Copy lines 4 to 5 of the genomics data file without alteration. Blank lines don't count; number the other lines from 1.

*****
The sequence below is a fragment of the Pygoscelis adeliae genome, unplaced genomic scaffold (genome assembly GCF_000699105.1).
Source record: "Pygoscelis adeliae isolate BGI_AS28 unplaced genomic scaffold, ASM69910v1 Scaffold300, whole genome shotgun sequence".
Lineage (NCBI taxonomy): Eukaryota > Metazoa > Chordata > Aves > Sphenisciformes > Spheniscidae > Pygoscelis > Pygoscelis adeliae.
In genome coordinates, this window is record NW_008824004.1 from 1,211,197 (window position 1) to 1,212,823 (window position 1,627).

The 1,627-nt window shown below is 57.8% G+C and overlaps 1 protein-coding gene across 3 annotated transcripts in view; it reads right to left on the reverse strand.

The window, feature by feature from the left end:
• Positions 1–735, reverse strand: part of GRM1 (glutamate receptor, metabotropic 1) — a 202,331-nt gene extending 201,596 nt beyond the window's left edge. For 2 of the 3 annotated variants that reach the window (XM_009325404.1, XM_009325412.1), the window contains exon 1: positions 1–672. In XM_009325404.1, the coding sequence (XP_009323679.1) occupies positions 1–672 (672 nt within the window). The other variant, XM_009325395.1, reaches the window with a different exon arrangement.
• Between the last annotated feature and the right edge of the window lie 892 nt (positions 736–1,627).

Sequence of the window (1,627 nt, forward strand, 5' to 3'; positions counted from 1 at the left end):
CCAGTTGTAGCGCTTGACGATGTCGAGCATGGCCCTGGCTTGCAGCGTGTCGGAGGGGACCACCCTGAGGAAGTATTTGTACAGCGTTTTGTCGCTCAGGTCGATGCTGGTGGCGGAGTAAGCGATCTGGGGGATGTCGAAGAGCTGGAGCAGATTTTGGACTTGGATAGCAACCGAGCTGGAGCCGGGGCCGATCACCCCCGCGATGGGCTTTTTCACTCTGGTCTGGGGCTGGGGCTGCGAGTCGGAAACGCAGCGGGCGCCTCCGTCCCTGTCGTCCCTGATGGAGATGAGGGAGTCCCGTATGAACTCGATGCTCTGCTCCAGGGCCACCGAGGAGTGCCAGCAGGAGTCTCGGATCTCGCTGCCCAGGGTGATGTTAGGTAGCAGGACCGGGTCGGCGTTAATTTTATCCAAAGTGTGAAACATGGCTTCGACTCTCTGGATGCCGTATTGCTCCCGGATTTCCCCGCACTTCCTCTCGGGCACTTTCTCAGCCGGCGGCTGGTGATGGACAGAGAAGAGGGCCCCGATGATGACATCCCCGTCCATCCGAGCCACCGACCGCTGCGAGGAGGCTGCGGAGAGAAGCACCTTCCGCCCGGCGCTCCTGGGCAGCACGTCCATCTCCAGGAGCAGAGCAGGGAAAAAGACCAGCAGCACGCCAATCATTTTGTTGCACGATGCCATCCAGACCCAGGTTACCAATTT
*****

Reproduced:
In genome coordinates, this window is record NW_008824004.1 from 1,211,197 (window position 1) to 1,212,823 (window position 1,627).

The 1,627-nt window shown below is 57.8% G+C and overlaps 1 protein-coding gene across 3 annotated transcripts in view; it reads right to left on the reverse strand.